By Don McAlvy: CNJ columnist
“In going thru’ an old scrapbook compiled by my wife and containing my newspaper columns of many years ago,” said Jack Hull, “I find the following touching on those eventful days in Clovis history that made my newspaper career something never to be forgotten. Some of the events recounted in the old columns will be remembered by other old timers.
“I’ve witnessed several murders in my life . . . and I dodged being a witness in any of them by keeping my trap shut, and making myself scarce at the time. It seems to me I’ve covered almost every conceivable type of story except a leap to death and I came near seeing one of those out of a seventh-floor window of Hotel Clovis. I stood with a camera ready for that, but it didn’t happen because some alert hotel employees spoiled the man’s effort to push his way thru’ a screen over the window.
“Then there was the gun-fight between a Santa Fe special officer and a young hobo on top of a freight car in the yards here in which both men died; the black-mail case, and the numerous road blocks back in dry days when ‘alky’ and narcotic running from the border was in full swing.
“Then there was the young Sweetwater burglar who was shot and killed in an attempt on a store in Melrose; the unerring aim of the aged hardware dealer at Grady who elected to shoot it out with two would-be holdups, one of whom he dropped dead on the front porch of his store; the gun-fight between Gus Von Elm, Clovis fire chief, and John “Childers, saloonkeeper, in which Childers lost and Von Elm was wounded; another tragic triple slaying as the result of bad blood between families; the mystery death of Mr. Austin, aged Melrose resident declared a suicide but around which there was some difference of opinion . . . There were others I have doubtless forgotten but all of which came within the range of my days on the news trail . . . the hey-day of newspaper work here.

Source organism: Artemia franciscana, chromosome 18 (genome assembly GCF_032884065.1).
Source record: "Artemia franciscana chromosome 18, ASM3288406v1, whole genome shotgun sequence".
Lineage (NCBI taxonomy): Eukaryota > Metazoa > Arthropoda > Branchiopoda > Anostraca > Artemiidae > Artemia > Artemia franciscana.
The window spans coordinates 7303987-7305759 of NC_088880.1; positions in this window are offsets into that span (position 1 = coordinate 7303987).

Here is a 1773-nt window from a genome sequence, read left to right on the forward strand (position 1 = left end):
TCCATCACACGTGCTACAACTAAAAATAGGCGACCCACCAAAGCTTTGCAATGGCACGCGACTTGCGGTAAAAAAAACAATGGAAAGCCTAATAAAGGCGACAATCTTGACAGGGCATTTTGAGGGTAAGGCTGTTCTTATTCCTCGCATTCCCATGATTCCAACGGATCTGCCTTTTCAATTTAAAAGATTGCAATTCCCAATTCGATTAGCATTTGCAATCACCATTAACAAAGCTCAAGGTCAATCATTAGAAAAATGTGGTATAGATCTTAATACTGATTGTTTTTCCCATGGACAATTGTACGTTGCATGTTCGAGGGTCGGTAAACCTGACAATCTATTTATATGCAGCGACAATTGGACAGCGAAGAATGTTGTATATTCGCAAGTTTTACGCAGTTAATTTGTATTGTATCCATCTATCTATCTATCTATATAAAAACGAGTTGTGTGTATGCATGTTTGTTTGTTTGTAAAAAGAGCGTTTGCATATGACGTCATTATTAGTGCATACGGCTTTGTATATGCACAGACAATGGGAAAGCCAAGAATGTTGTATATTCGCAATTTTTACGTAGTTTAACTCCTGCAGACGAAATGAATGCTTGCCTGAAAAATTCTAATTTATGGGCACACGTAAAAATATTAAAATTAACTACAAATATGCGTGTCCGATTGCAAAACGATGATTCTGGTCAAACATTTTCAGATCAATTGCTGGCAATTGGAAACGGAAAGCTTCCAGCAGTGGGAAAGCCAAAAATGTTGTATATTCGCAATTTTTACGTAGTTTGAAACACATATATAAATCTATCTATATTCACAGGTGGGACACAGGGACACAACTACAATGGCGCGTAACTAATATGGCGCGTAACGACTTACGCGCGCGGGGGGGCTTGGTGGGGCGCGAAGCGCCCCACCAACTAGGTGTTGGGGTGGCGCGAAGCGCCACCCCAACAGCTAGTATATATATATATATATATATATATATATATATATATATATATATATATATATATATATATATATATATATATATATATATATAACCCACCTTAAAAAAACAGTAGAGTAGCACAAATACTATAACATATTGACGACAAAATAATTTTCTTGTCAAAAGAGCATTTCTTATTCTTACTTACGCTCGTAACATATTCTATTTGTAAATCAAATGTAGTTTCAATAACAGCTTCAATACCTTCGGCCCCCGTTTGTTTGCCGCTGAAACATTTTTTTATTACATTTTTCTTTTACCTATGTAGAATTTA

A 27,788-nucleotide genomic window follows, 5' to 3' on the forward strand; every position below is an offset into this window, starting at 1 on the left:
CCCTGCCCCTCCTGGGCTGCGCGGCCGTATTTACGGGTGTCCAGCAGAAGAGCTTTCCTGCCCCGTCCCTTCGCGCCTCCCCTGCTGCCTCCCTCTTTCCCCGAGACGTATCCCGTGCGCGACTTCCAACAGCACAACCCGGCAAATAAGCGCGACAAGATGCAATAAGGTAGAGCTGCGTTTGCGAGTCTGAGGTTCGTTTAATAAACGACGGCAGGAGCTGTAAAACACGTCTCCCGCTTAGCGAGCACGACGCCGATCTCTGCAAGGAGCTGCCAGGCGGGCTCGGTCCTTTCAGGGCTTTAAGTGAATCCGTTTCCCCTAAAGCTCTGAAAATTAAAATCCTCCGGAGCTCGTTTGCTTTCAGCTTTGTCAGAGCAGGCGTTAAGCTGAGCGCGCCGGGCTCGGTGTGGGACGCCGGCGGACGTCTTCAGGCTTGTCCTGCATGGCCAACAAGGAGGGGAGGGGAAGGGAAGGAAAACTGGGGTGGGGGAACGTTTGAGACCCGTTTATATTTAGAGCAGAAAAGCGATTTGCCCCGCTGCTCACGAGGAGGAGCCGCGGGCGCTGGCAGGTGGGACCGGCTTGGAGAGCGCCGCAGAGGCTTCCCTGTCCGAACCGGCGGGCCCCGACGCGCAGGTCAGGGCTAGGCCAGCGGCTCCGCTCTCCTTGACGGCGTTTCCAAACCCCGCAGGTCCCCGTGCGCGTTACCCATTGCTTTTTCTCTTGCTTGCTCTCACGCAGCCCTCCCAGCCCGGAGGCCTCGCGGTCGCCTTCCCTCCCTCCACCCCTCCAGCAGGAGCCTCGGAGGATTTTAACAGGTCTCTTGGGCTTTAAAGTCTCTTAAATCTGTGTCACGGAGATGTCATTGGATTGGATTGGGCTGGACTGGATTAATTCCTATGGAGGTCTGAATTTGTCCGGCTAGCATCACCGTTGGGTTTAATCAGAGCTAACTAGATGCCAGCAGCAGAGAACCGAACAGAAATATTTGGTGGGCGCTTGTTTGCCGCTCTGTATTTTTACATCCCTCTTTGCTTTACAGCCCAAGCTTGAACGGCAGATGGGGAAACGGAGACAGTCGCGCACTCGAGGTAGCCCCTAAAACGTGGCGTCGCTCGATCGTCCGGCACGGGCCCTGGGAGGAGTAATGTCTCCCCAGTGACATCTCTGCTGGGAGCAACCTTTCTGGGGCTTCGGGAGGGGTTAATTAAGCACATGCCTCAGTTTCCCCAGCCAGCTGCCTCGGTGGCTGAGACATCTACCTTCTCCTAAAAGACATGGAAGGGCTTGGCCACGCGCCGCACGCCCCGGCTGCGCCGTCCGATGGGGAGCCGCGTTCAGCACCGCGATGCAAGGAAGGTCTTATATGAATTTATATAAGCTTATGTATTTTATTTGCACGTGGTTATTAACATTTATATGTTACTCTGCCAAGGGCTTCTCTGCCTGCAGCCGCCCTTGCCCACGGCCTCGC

“And in all those eventful happenings only one bullet had my mark on it. That was the day of the capture of the two Whitesboro (Texas) bank robbers southwest of here after a day-long chase through the sandhills. That bullet, fired by one of the men, crossed in front of my windshield as I drove along a rural road close to where the two bandits were captured.
“Dennis Brooks, local cattle buyer, was a deputy and one of the officers in on that capture. I got a picture in the cornfield where the men gave up. I still have those pictures among the hundreds I took in those days.”
John R. (Jack) Hull, died of a heart attack Oct. 12, 1962.
Jack Hull was born March 16, 1888, in Fort Worth, Texas. It was in 1907 at age 19 that Jack and his family, father Captain and Mrs. E. E. Hull, and two sisters, came to Clovis from Kingfisher, Okla. Captain Hull and his son Jack opened the town’s first bank, the Clovis National. When the Hulls purchased the weekly newspaper, Clovis Journal, Jack began editing and writing.
During his years on the weekly newspaper, he served as state representative and state senator from Curry County.
He was known throughout the Southwest for his daily column, “Ramblin’ Around.” In 1942 he had to leave the editor’s desk, due to asthma.